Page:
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Southampton shelter to get animals from Puerto Rico, officials say

Nearly three dozen dogs and a cat from a hurricane-wrecked Puerto Rico animal shelter arrived at the Francis X. Gabreski Airport in Westhampton Beach via chartered jet Sunday afternoon, Oct. 8, 2017. Hurricane Maria, which ravaged the U.S. territory last month, destroyed the Faro de Los Animales shelter near San Juan where the cat and dogs had lived. Credit: John Roca

Nearly three dozen dogs and a cat from a hurricane-wrecked Puerto Rico animal shelter arrived at the Francis X. Gabreski Airport in Westhampton Beach via chartered jet Sunday afternoon.

Hurricane Maria, which ravaged the U.S. territory last month, destroyed the Faro de Los Animales animal shelter near San Juan where the cat and dogs had lived, said Jerry Rosenthal, executive director of the Southampton Animal Shelter, which took in the animals.

“We wanted to help out and get the animals out of there so people can rebuild their shelter and their lives,” Rosenthal said.

The Hampton Bays-based shelter is taking in the animals that Kate McEntee, director of adoption at the shelter, said had been evacuated to other locations within Puerto Rico just before the storm hit.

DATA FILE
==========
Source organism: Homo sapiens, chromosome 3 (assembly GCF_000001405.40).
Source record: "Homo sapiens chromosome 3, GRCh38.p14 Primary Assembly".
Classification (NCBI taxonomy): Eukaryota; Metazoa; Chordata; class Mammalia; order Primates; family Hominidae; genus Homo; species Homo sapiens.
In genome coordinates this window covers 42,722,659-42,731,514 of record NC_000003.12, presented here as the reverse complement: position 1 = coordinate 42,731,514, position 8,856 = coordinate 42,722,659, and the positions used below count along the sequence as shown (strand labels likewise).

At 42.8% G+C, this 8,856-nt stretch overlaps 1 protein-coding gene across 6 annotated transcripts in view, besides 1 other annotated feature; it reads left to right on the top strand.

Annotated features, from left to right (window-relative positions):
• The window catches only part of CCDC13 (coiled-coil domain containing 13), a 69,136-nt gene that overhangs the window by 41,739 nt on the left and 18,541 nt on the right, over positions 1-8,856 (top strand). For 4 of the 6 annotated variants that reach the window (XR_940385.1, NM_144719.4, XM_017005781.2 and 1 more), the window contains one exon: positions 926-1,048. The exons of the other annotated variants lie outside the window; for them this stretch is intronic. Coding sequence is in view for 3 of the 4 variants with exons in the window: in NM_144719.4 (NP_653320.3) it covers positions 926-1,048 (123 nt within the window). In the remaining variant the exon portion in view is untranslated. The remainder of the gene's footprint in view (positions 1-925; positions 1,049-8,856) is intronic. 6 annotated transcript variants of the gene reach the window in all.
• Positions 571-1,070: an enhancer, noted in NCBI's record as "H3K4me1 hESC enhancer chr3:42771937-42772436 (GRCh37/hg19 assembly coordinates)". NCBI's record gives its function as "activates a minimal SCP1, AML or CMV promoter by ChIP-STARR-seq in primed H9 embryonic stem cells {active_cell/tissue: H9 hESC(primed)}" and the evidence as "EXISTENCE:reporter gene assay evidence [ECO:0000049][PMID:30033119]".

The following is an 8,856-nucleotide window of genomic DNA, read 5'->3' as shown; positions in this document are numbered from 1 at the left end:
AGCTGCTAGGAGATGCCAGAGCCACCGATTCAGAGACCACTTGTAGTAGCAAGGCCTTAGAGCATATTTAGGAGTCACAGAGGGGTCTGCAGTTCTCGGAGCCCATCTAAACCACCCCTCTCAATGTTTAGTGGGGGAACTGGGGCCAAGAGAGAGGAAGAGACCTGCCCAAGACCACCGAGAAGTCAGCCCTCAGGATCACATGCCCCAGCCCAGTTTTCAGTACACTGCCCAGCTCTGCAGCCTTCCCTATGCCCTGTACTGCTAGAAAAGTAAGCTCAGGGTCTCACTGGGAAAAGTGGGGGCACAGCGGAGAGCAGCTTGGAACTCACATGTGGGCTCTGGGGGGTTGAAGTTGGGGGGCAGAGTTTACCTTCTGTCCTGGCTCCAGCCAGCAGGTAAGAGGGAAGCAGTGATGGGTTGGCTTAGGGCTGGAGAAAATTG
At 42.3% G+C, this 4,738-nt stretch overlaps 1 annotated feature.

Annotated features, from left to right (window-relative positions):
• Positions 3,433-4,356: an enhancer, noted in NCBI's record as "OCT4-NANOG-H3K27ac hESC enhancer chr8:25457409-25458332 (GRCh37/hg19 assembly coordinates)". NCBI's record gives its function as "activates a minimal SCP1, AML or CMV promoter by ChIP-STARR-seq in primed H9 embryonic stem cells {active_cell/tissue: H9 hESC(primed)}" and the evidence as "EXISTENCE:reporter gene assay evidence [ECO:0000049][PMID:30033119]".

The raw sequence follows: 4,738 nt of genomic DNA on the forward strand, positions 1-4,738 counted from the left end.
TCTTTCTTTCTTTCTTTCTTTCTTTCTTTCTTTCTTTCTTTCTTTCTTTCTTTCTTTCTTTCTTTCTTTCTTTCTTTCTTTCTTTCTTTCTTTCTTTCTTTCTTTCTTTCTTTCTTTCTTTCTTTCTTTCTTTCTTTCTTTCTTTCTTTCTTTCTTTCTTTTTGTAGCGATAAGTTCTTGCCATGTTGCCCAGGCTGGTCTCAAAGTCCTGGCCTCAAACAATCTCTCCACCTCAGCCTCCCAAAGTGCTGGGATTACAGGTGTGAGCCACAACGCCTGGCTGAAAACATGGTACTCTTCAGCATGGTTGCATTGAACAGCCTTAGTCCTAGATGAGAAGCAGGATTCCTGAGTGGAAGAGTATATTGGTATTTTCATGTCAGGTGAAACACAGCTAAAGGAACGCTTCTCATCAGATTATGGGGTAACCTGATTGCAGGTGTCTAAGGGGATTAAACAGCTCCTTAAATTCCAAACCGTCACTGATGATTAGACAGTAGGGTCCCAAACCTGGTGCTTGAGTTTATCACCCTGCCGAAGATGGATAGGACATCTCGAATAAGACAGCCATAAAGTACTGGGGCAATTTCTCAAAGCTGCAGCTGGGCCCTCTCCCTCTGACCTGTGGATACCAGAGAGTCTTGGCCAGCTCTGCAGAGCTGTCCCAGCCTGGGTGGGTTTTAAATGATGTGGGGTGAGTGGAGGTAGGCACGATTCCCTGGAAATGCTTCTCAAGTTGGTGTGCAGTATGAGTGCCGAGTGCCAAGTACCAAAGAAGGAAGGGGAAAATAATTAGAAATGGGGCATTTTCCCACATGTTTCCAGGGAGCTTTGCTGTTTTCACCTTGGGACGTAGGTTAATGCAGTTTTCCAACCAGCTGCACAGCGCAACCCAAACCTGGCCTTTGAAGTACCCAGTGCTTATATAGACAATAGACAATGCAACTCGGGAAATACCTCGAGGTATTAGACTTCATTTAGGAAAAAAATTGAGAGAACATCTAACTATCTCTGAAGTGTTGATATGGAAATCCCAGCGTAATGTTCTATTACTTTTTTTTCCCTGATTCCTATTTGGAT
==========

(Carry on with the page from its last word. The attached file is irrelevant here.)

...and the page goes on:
Taking the animals to the mainland U.S. after the hurricane means they won’t end up strays foraging for food or spreading disease as Puerto Rico recovers from the storm, Rosenthal said. The Southampton shelter also took in animals from Texas after Hurricane Harvey and from Florida after Hurricane Irma.

Three shelter staff members and six volunteers waited on the tarmac at the airport for the plane to land Sunday. The jet was chartered from San Juan by a donor who wished to remain anonymous, Rosenthal said. The jet carried 70 dogs and 14 cats first to Atlantic City, New Jersey, where a shelter took about half the animals, and then to Long Island where it landed around 3 p.m. with 32 dogs and one cat.

“Here come the new babies,” said Carol Bauhs, 69, a retired receptionist from Hampton Bays and regular volunteer at the shelter, as the plane arrived. “It’s been a long way for these dogs.”

Once the plane came to a stop, its side opened up just behind the cockpit and McEntee and a flight crew member lowered plastic and metal animal carriers into hands waiting below that carried them and set them down on the tarmac. Once there, others picked them up and put the furry travelers into four vehicles for the next leg of their journey to the shelter.

“They look happy,” Rosenthal said. “They’ll be even happier when we find them forever homes.”

The animals will be checked by veterinarians, vaccinated, and spayed and neutered if they haven’t been already, shelter staff said. After three days, they’ll be observed by trainers to see whether they have any behavioral issues. If everything is OK, they can available for adoption as soon as Friday.

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